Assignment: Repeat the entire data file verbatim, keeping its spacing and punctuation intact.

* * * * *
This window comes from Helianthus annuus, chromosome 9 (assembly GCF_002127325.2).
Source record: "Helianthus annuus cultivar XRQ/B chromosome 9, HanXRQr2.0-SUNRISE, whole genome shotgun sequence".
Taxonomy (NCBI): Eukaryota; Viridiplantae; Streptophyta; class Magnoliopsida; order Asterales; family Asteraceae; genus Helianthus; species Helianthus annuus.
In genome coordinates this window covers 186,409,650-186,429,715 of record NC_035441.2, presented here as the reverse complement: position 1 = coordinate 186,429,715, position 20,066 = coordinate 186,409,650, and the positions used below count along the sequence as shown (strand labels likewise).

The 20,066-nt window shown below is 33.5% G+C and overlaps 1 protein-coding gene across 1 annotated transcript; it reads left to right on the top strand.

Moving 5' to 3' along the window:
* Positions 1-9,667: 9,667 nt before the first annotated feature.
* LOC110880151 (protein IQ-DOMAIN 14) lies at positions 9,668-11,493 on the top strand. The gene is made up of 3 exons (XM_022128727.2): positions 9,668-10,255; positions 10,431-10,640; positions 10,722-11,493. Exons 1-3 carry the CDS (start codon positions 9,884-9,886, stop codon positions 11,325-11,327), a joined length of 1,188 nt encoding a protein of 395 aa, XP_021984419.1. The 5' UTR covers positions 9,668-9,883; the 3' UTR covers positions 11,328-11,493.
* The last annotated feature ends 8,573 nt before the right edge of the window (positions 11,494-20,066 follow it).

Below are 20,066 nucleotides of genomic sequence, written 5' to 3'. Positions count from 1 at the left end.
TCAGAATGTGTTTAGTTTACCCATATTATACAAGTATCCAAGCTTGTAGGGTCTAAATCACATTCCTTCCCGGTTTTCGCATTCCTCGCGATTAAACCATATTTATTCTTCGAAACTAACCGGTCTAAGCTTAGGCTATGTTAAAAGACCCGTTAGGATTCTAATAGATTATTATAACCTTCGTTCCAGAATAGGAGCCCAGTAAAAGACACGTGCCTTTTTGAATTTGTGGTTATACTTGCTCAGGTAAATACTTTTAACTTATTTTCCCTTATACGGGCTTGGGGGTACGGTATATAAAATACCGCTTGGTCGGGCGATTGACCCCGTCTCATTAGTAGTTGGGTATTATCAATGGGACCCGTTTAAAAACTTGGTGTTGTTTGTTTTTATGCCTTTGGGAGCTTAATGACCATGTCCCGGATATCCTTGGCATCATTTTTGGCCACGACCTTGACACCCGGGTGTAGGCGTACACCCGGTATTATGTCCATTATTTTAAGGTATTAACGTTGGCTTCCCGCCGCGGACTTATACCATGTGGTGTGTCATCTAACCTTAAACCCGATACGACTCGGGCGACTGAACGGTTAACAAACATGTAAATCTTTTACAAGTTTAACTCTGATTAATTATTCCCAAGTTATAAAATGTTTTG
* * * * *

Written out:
This window comes from Helianthus annuus, chromosome 9 (assembly GCF_002127325.2).
Source record: "Helianthus annuus cultivar XRQ/B chromosome 9, HanXRQr2.0-SUNRISE, whole genome shotgun sequence".
Taxonomy (NCBI): Eukaryota; Viridiplantae; Streptophyta; class Magnoliopsida; order Asterales; family Asteraceae; genus Helianthus; species Helianthus annuus.
In genome coordinates this window covers 186,409,650-186,429,715 of record NC_035441.2, presented here as the reverse complement: position 1 = coordinate 186,429,715, position 20,066 = coordinate 186,409,650, and the positions used below count along the sequence as shown (strand labels likewise).

The 20,066-nt window shown below is 33.5% G+C and overlaps 1 protein-coding gene across 1 annotated transcript; it reads left to right on the top strand.

Moving 5' to 3' along the window:
* Positions 1-9,667: 9,667 nt before the first annotated feature.
* LOC110880151 (protein IQ-DOMAIN 14) lies at positions 9,668-11,493 on the top strand. The gene is made up of 3 exons (XM_022128727.2): positions 9,668-10,255; positions 10,431-10,640; positions 10,722-11,493. Exons 1-3 carry the CDS (start codon positions 9,884-9,886, stop codon positions 11,325-11,327), a joined length of 1,188 nt encoding a protein of 395 aa, XP_021984419.1. The 5' UTR covers positions 9,668-9,883; the 3' UTR covers positions 11,328-11,493.
* The last annotated feature ends 8,573 nt before the right edge of the window (positions 11,494-20,066 follow it).

Below are 20,066 nucleotides of genomic sequence, written 5' to 3'. Positions count from 1 at the left end.
TCAGAATGTGTTTAGTTTACCCATATTATACAAGTATCCAAGCTTGTAGGGTCTAAATCACATTCCTTCCCGGTTTTCGCATTCCTCGCGATTAAACCATATTTATTCTTCGAAACTAACCGGTCTAAGCTTAGGCTATGTTAAAAGACCCGTTAGGATTCTAATAGATTATTATAACCTTCGTTCCAGAATAGGAGCCCAGTAAAAGACACGTGCCTTTTTGAATTTGTGGTTATACTTGCTCAGGTAAATACTTTTAACTTATTTTCCCTTATACGGGCTTGGGGGTACGGTATATAAAATACCGCTTGGTCGGGCGATTGACCCCGTCTCATTAGTAGTTGGGTATTATCAATGGGACCCGTTTAAAAACTTGGTGTTGTTTGTTTTTATGCCTTTGGGAGCTTAATGACCATGTCCCGGATATCCTTGGCATCATTTTTGGCCACGACCTTGACACCCGGGTGTAGGCGTACACCCGGTATTATGTCCATTATTTTAAGGTATTAACGTTGGCTTCCCGCCGCGGACTTATACCATGTGGTGTGTCATCTAACCTTAAACCCGATACGACTCGGGCGACTGAACGGTTAACAAACATGTAAATCTTTTACAAGTTTAACTCTGATTAATTATTCCCAAGTTATAAAATGTTTTG